People v. Giovanetti, 70 Ill. App. 3d 275 (1979)

March 27, 1979 · Illinois Appellate Court · No. 78-354
70 Ill. App. 3d 275

THE PEOPLE OF THE STATE OF ILLINOIS, Plaintiff-Appellee, v. GUY GIOVANETTI, Defendant-Appellant.

First District (2nd Division)

No. 78-354

Opinion filed March 27, 1979.

*276Ralph Ruebner and Daniel Cummings, both of State Appellate Defender’s Office, of Chicago (Rothschild, Barry & Myers, of counsel), for appellant.

Bernard Carey, State’s Attorney, of Chicago (Lee T. Hettinger, Francis X. Speh, Jr., and Armand L. Andry, Assistant State’s Attorneys, of counsel), for the People.


delivered the opinion of the court:

Defendant appeals from his jury conviction of voluntary manslaughter arising out of events occurring during an early morning imbroglio on June 21,1975, at the intersection of Ogden Avenue and Rose Street in the Village of Lyons. He was sentenced to a prison term of from three to twelve years.

Defendant raises eight issues in this appeal: whether police improperly placed him in lineup without the presence of his counsel after he had been formally charged; whether it was error to tender to the jury a non-IPI instruction which did not correctly state the law; whether defendant could have caused the victim’s death in the light of testimony indicating that death resulted from a skull fracture with no evidence that defendant hit the victim in the head; whether the State proved beyond a reasonable doubt that defendant attacked the victim; whether the State proved beyond a reasonable doubt that defendant’s use of force in self-defense was unreasonable; whether it was error to exclude certain relevant defense evidence; whether it was error to sustain an objection to a defense question because the court and opposing counsel did not understand the medical terminology; and whether the State’s failure to comply with a discovery order constituted reversible error. For the reasons set forth below, we affirm.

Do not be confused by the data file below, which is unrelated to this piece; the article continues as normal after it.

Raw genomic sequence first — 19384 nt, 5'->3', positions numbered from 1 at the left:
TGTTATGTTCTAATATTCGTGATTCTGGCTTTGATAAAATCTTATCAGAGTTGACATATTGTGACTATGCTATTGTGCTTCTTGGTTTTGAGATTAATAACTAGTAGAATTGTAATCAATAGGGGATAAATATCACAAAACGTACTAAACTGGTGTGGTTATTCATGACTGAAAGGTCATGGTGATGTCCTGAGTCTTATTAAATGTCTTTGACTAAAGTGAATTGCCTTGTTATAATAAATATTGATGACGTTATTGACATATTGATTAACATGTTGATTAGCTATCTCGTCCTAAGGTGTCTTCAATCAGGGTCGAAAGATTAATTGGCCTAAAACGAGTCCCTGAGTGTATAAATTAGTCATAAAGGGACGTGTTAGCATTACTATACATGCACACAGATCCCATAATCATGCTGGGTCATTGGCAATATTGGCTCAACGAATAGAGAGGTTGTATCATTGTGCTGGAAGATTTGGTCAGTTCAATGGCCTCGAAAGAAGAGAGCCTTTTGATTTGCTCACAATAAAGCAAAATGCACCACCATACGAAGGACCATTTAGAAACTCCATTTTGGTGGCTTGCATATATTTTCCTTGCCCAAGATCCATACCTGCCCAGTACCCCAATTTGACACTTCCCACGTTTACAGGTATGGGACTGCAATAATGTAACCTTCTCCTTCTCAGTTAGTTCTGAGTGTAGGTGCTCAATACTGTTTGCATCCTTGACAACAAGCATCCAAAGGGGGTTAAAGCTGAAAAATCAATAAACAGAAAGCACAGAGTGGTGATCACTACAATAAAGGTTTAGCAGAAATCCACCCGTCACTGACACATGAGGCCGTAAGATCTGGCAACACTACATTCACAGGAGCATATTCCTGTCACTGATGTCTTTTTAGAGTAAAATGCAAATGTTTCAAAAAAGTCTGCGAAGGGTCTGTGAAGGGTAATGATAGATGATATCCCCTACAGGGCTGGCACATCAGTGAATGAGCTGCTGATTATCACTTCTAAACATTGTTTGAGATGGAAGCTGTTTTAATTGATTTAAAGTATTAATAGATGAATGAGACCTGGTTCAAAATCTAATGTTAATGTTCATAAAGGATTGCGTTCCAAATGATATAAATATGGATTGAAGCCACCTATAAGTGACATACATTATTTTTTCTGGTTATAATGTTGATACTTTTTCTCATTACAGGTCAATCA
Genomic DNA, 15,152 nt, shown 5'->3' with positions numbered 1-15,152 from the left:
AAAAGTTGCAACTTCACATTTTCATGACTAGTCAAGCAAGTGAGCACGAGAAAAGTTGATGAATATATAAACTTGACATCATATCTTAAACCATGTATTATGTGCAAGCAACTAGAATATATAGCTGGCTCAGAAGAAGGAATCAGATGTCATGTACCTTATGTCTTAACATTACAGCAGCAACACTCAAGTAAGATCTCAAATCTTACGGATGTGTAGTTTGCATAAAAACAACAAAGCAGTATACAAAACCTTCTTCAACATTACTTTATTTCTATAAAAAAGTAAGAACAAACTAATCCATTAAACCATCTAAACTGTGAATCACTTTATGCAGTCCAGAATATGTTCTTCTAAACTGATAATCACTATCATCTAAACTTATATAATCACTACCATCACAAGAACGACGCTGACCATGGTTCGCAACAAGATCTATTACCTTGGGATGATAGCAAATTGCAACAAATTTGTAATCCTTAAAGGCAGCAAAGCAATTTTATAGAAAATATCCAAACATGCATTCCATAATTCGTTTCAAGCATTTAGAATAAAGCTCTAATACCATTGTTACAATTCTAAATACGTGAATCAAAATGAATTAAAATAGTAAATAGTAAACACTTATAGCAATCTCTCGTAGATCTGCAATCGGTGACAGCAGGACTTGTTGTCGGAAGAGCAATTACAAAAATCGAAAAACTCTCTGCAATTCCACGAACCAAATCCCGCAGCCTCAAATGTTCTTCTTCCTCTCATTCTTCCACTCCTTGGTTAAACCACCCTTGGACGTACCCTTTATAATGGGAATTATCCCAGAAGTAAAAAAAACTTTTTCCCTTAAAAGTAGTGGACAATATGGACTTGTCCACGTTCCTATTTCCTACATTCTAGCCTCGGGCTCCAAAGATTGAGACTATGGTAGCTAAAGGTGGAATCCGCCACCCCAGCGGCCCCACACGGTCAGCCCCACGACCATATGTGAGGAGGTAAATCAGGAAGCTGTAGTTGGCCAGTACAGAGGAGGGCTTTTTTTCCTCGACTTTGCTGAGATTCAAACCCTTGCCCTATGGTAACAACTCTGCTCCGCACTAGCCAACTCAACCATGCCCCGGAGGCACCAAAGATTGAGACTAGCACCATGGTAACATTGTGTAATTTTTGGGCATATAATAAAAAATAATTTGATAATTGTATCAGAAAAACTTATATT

From the record it appears that a street brawl developed at the *277intersection between a discotheque, the Red Anchor Inn (hereinafter “Inn”), and the Chalet Motel (hereinafter “Motel”). Thirty or more people were milling about in this area and were engaged in the battle directly or were onlookers. Among those involved in the altercation were William Homick, who had been a patron at the Inn, and who died several hours after the fight from injuries he sustained, and defendant Guy Giovannetti,1 an employee of the Inn, variously described as a “doorman” and “bouncer”. Police were called and conducted an investigation, thereafter filing a complaint charging Giovannetti with Homick’s murder. Defendant was arrested that same day.